There is no industry standard other than what is in the commentary:
1. Alternate property address. Section 1026.37(a)(6) requires disclosure of the address including the zip code of the property that secures or will secure the transaction. A creditor complies with § 1026.37(a)(6) by disclosing a complete address for purposes of the U.S. Postal Service. If the address is unavailable, a creditor complies with § 1026.37(a)(6) by disclosing the location of such property including a zip code, which is required in all instances. Location of the property under § 1026.37(a)(6) includes location information, such as a lot number. The disclosure of multiple zip codes is permitted if the consumer is investigating home purchase opportunities in multiple zip codes.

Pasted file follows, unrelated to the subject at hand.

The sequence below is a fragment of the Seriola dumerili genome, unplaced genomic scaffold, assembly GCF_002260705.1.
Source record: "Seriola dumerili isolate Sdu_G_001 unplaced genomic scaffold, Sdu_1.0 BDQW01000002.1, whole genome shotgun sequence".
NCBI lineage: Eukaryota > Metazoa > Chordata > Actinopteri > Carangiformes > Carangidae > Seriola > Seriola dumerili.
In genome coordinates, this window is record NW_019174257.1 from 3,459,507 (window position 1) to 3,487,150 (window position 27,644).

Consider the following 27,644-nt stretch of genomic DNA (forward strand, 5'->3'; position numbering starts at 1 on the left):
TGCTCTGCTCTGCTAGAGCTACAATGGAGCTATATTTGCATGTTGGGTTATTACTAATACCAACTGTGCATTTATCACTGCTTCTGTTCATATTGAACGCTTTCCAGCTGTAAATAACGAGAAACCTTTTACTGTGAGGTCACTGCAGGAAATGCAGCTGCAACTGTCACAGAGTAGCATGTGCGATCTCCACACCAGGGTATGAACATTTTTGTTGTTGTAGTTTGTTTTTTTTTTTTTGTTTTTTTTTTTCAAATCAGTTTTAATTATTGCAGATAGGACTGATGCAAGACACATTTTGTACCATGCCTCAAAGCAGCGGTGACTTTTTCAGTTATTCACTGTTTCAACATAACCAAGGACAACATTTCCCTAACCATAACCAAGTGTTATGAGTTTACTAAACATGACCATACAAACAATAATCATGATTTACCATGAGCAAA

You can obtain the address from the loan applicant. Another source, when the loan will be used to purchase the property, is the Purchase Agreement. Assessors' maps may be of help, and Google Maps may also have a street address for the property. Sometimes you'll have to use a lot number for the loan estimate if the assigned street number isn't available until later in the application process, and you can swap in the street number address for the closing disclosure.